Writing ads for your AdWords campaign is for many PPC newcomers, one of the hardest tasks to carry out. Or allow me to rephrase… It seems like it’s super easy when you’re writing your first ad, but when the ads are not converting or attracting enough traffic, you find yourself dumbfounded. This post will teach you to write better Adwords ad copy by describing the next actions you should take!

Writing good AdWords ads is a hard task and at White Shark Media, it’s one of our main areas of training for new Account Executives.

It’s somewhat easy to teach the AdWords system – how to find appropriate keywords and how to build an account. However, when it comes to creatively expressing the benefits of your company (while still being specific and yet differentiating yourself from your competitors), it can seem extremely challenging.

I have gathered some of my best proven recommendations on how to write AdWords ads so I suggest that you try them out in your own campaigns!

Start with the Basics: Remember your Main Keyword

A lot of advice relies on having your main keyword in your AdWords ads. This is basic advice, but it’s so monumental that I would like to extend my recommendation for it, as well.

There are very few ads I’ve seen in my AdWords career that did better without the main keyword incorporated in it somehow. Not only does the Google Quality Score algorithm punish you for not having the keyword in your ad, but you also lose visibility in the search results page.

Remember to Tell the User What to Do and it’s NOT to Click

You always want to help the user figure out what the next action step is once they get redirected to your landing page.

Explaining the next step (call-to-action) serves two goals:

1) The user will actively look for the call-to-action mentioned in the ad. If you, like most websites, have several calls-to-action, then mentioning the one best-suited for your visitors can has massive positive effects.

It tells the user exactly what to look for and thereby helps the user achieve his goal quicker.

2) Using a call-to-action explains to the user what is possible on your website. If a user is dead set on buying a new camera, then he will be glad that you mention Buy your Camera Here – Huge Selection.

Instead of writing Huge Selection of Cameras for Sale, you now tell the user exactly what to do. This has proven to be a more successful formula for keywords that reflect a high buying intent.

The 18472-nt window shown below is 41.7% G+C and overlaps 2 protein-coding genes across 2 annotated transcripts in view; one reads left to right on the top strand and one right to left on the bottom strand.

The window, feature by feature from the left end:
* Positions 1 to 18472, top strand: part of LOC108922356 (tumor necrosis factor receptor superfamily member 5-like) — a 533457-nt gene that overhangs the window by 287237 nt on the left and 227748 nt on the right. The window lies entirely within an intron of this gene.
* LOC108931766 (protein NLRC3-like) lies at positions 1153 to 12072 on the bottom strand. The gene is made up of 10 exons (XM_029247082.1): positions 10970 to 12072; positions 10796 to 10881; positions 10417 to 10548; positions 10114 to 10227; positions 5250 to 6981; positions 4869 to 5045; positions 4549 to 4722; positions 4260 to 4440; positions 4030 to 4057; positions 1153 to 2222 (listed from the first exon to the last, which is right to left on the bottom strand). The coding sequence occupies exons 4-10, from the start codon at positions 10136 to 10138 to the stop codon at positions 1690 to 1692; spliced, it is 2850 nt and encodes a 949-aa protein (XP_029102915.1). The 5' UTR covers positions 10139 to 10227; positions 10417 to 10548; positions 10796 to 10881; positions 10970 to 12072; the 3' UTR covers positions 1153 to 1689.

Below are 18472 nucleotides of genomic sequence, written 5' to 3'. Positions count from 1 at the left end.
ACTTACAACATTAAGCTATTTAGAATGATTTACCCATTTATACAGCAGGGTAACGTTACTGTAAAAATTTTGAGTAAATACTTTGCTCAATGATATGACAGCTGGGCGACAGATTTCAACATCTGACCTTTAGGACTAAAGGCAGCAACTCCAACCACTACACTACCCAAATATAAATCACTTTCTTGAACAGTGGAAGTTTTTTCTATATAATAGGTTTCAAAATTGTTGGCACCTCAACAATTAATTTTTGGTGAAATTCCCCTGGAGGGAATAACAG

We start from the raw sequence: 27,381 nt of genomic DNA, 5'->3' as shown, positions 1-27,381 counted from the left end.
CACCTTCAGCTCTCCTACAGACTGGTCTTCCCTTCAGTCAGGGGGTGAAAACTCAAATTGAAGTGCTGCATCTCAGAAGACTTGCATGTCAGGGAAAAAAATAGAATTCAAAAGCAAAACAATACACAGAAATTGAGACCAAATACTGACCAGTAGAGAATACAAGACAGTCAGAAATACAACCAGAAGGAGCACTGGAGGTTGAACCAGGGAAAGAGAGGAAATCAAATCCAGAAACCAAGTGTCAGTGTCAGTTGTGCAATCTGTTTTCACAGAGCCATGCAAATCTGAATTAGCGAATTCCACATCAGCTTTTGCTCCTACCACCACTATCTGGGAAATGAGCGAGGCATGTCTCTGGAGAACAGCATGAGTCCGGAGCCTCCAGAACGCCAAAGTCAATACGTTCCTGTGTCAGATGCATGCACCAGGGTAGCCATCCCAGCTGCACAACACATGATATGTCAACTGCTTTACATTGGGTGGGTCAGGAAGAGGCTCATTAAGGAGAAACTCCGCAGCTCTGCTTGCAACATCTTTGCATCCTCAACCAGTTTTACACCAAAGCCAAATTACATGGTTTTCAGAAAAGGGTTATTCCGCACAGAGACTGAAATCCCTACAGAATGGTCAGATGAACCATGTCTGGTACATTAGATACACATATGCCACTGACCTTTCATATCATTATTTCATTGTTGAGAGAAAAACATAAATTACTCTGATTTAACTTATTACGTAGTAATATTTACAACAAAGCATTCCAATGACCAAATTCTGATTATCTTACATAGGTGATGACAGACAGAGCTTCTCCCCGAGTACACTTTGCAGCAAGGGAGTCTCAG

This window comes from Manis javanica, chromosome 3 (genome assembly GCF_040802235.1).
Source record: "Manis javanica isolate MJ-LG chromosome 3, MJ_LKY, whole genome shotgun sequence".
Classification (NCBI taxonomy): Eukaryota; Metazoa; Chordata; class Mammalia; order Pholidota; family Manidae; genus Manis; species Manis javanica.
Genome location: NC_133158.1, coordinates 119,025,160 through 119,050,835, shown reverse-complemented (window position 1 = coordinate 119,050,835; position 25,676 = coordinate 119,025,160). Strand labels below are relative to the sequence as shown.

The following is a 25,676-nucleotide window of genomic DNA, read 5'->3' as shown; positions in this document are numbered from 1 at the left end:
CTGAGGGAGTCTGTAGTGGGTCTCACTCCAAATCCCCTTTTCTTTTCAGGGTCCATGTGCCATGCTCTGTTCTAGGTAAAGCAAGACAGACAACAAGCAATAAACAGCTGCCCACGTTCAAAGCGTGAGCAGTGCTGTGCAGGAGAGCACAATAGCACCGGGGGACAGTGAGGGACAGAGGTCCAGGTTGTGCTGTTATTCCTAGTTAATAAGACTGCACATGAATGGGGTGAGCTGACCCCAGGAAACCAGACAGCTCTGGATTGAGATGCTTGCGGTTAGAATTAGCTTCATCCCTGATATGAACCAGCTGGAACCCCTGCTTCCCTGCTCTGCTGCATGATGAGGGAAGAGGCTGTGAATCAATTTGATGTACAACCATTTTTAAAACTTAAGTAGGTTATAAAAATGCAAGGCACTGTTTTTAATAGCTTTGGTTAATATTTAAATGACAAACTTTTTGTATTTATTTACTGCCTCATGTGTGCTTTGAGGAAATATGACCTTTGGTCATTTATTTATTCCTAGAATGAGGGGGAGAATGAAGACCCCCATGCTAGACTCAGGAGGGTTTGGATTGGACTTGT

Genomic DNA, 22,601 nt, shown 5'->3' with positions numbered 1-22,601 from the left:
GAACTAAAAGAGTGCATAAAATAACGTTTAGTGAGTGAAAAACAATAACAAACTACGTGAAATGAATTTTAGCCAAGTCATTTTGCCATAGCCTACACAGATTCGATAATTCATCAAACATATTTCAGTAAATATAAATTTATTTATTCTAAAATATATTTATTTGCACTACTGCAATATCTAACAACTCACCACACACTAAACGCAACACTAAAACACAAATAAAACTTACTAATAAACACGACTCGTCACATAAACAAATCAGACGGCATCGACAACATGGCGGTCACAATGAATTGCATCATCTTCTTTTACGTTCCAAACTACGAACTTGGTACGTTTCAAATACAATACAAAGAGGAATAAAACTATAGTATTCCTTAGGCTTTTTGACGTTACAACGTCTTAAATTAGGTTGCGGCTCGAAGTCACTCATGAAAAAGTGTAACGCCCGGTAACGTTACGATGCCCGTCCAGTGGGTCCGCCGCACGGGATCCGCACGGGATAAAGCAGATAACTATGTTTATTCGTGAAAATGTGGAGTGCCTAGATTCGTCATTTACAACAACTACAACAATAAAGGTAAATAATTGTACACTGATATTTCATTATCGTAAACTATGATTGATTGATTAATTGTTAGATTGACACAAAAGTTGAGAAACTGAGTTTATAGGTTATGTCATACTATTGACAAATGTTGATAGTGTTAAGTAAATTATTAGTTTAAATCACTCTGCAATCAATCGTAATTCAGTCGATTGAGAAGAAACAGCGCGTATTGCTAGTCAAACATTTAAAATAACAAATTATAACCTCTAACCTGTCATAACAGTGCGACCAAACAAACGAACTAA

Match Your Searchers Intent by Analyzing Keywords

The intent of your searcher can be identified in many cases through the keyword they’re using.

 

If a user searches for how to relieve back pain, then you know that the user is researching different ways of how to relieve back pain. You don’t know what kind of back pain yet though, so an ad like the one below would most likely be a bit over the top:

Relieve Back Pain Today

Surgery to Relieve Back Pain.

Book Today – Only $1000.

www.USBackPainSociety.org

The ad speaks directly to desperate individuals who already know that they need back surgery in order to feel better. It however doesn’t do much for users who don’t know what they have yet and are still in the researching phase.

In the search phrase how to relieve back pain, the following ad would be more appropriate:

Want to Relieve Back Pain?

9 out of 10 are in Risk of Developing

Serious Back Pain. See if you are too!

USBAckPainSociety.org/Resources

This ad speaks more generically to a person looking to find out more about back pain. If your goal is to only get leads for your back pain surgery service, then yes, the first ad might work better.

But if you carefully implement a funnel process for searchers with the 2nd ad that consists of starting out with your newsletter and then slowly working them in your favor, then your potential will be far greater.

Use Ad Sitelinks to Guide Searchers Using Generic Keywords

It can be very hard to identify the intent of a user if they’re using a generic keyword. Generic keywords are usually one or two-worded keywords.

Examples of generic keywords

  • Back Pain: surgery, remedies, better office chair, etc.
  • Jobs: new job, job numbers, job information, educational information
  • HD Video Camera: buy, reviews, browsing, comparisons
  • AdWords Help: do it yourself, agency help, beginner articles, advanced adwords books
  • Hotels in the Caribbean: where, what price range, what type, etc.

All these keywords can consist of several different types of searcher intents. These keywords can make it very hard to write the perfect ad for these generic search terms.

Ad Sitelinks to the Rescue!

With Ad Sitelinks, you have the opportunity to display up to 6 links beneath your AdWords ads.

When you have generic keywords, you can use Ad Sitelinks to present shortcuts for searchers. These shortcuts should ideally be links to the most visited pages on your site, or the most popular products.

A Caribbean hotel browsing website could have four different links to the most popular hotels within four different price ranges.

Writing Successful AdWords Ads Has Many Facets

As you can see, the thought process that goes into writing successful AdWords ads can be quite extensive. It’s important that you take the time and think of the best way that you can present your message to your prospects.

Your AdWords ads are your window to the search results page and if their content is not exactly what users are looking for, then your results will suffer.

Ads should be an area of focus for you from the beginning of your AdWords career!

Andrew Lolk is the Chief Marketing Officer at WhiteSharkMedia.com. With 4 years’ experience in Paid Search, SEO, Affiliate Marketing, and Google Analytics, he now runs the marketing outreach program at White Shark Media, Inc. Meet him on Twitter: @AndreasLolk

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